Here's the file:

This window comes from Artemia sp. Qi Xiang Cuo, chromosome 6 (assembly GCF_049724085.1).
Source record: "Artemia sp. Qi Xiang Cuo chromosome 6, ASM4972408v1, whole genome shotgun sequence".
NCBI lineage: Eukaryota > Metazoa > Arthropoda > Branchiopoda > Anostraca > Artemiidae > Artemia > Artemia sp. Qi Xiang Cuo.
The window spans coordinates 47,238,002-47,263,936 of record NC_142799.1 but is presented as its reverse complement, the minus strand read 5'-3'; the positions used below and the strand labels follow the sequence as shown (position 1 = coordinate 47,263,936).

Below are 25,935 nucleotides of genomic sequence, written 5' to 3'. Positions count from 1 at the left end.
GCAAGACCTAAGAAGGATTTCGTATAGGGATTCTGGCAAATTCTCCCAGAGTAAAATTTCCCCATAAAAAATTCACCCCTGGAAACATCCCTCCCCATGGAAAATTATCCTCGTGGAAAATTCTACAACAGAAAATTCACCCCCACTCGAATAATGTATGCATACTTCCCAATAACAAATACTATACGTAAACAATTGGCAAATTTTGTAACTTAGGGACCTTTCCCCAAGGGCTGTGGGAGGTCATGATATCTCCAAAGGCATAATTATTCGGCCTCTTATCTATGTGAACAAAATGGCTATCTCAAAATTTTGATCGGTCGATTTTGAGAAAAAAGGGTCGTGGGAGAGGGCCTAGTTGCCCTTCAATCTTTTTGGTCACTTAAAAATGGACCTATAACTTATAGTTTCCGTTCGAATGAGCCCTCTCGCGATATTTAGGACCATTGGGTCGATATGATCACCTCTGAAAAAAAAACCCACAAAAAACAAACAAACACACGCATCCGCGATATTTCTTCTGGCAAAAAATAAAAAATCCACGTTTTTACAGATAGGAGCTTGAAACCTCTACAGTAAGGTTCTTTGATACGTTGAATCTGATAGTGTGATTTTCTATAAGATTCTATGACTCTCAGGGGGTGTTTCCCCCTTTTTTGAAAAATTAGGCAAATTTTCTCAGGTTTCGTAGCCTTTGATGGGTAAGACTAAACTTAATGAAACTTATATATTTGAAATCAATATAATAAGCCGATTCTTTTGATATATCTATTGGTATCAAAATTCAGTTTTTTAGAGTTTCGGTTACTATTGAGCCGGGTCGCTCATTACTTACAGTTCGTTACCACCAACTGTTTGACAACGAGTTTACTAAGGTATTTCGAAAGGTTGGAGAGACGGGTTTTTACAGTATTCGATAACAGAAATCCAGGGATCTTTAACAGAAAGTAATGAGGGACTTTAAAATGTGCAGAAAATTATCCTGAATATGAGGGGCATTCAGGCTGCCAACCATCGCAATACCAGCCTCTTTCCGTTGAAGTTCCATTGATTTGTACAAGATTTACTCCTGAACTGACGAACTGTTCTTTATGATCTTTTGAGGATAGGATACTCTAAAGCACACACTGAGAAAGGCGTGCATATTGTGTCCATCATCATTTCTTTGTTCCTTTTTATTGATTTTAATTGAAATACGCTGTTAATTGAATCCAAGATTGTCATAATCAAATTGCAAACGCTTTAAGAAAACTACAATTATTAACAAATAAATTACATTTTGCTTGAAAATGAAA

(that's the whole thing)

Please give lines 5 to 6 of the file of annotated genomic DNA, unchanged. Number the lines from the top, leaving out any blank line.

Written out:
Below are 25,935 nucleotides of genomic sequence, written 5' to 3'. Positions count from 1 at the left end.
GCAAGACCTAAGAAGGATTTCGTATAGGGATTCTGGCAAATTCTCCCAGAGTAAAATTTCCCCATAAAAAATTCACCCCTGGAAACATCCCTCCCCATGGAAAATTATCCTCGTGGAAAATTCTACAACAGAAAATTCACCCCCACTCGAATAATGTATGCATACTTCCCAATAACAAATACTATACGTAAACAATTGGCAAATTTTGTAACTTAGGGACCTTTCCCCAAGGGCTGTGGGAGGTCATGATATCTCCAAAGGCATAATTATTCGGCCTCTTATCTATGTGAACAAAATGGCTATCTCAAAATTTTGATCGGTCGATTTTGAGAAAAAAGGGTCGTGGGAGAGGGCCTAGTTGCCCTTCAATCTTTTTGGTCACTTAAAAATGGACCTATAACTTATAGTTTCCGTTCGAATGAGCCCTCTCGCGATATTTAGGACCATTGGGTCGATATGATCACCTCTGAAAAAAAAACCCACAAAAAACAAACAAACACACGCATCCGCGATATTTCTTCTGGCAAAAAATAAAAAATCCACGTTTTTACAGATAGGAGCTTGAAACCTCTACAGTAAGGTTCTTTGATACGTTGAATCTGATAGTGTGATTTTCTATAAGATTCTATGACTCTCAGGGGGTGTTTCCCCCTTTTTTGAAAAATTAGGCAAATTTTCTCAGGTTTCGTAGCCTTTGATGGGTAAGACTAAACTTAATGAAACTTATATATTTGAAATCAATATAATAAGCCGATTCTTTTGATATATCTATTGGTATCAAAATTCAGTTTTTTAGAGTTTCGGTTACTATTGAGCCGGGTCGCTCATTACTTACAGTTCGTTACCACCAACTGTTTGACAACGAGTTTACTAAGGTATTTCGAAAGGTTGGAGAGACGGGTTTTTACAGTATTCGATAACAGAAATCCAGGGATCTTTAACAGAAAGTAATGAGGGACTTTAAAATGTGCAGAAAATTATCCTGAATATGAGGGGCATTCAGGCTGCCAACCATCGCAATACCAGCCTCTTTCCGTTGAAGTTCCATTGATTTGTACAAGATTTACTCCTGAACTGACGAACTGTTCTTTATGATCTTTTGAGGATAGGATACTCTAAAGCACACACTGAGAAAGGCGTGCATATTGTGTCCATCATCATTTCTTTGTTCCTTTTTATTGATTTTAATTGAAATACGCTGTTAATTGAATCCAAGATTGTCATAATCAAATTGCAAACGCTTTAAGAAAACTACAATTATTAACAAATAAATTACATTTTGCTTGAAAATGAAA